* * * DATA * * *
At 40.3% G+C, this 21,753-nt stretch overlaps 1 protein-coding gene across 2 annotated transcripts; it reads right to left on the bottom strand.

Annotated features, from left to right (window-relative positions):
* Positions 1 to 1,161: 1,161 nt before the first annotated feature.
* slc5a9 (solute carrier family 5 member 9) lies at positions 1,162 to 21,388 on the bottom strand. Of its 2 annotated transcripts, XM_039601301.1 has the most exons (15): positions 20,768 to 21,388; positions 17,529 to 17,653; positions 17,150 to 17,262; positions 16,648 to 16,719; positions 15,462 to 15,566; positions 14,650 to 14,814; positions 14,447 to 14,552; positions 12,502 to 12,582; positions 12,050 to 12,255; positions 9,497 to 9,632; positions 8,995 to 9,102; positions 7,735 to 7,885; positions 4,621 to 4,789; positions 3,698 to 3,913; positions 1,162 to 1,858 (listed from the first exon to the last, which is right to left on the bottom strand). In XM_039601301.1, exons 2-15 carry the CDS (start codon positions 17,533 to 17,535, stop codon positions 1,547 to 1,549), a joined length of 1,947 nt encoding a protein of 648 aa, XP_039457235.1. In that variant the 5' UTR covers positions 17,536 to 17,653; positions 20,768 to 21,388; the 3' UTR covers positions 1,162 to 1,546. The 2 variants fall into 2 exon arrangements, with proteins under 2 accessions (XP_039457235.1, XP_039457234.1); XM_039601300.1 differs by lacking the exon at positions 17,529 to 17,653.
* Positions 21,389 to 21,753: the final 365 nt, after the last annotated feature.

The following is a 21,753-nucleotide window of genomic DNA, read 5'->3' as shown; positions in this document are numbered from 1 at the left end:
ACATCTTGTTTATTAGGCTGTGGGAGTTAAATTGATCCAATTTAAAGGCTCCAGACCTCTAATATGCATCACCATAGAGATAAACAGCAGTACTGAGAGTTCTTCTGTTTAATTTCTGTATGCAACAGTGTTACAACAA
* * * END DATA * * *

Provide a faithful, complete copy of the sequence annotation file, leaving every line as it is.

At 40.3% G+C, this 21,753-nt stretch overlaps 1 protein-coding gene across 2 annotated transcripts; it reads right to left on the bottom strand.

Annotated features, from left to right (window-relative positions):
* Positions 1 to 1,161: 1,161 nt before the first annotated feature.
* slc5a9 (solute carrier family 5 member 9) lies at positions 1,162 to 21,388 on the bottom strand. Of its 2 annotated transcripts, XM_039601301.1 has the most exons (15): positions 20,768 to 21,388; positions 17,529 to 17,653; positions 17,150 to 17,262; positions 16,648 to 16,719; positions 15,462 to 15,566; positions 14,650 to 14,814; positions 14,447 to 14,552; positions 12,502 to 12,582; positions 12,050 to 12,255; positions 9,497 to 9,632; positions 8,995 to 9,102; positions 7,735 to 7,885; positions 4,621 to 4,789; positions 3,698 to 3,913; positions 1,162 to 1,858 (listed from the first exon to the last, which is right to left on the bottom strand). In XM_039601301.1, exons 2-15 carry the CDS (start codon positions 17,533 to 17,535, stop codon positions 1,547 to 1,549), a joined length of 1,947 nt encoding a protein of 648 aa, XP_039457235.1. In that variant the 5' UTR covers positions 17,536 to 17,653; positions 20,768 to 21,388; the 3' UTR covers positions 1,162 to 1,546. The 2 variants fall into 2 exon arrangements, with proteins under 2 accessions (XP_039457235.1, XP_039457234.1); XM_039601300.1 differs by lacking the exon at positions 17,529 to 17,653.
* Positions 21,389 to 21,753: the final 365 nt, after the last annotated feature.

The following is a 21,753-nucleotide window of genomic DNA, read 5'->3' as shown; positions in this document are numbered from 1 at the left end:
ACATCTTGTTTATTAGGCTGTGGGAGTTAAATTGATCCAATTTAAAGGCTCCAGACCTCTAATATGCATCACCATAGAGATAAACAGCAGTACTGAGAGTTCTTCTGTTTAATTTCTGTATGCAACAGTGTTACAACAA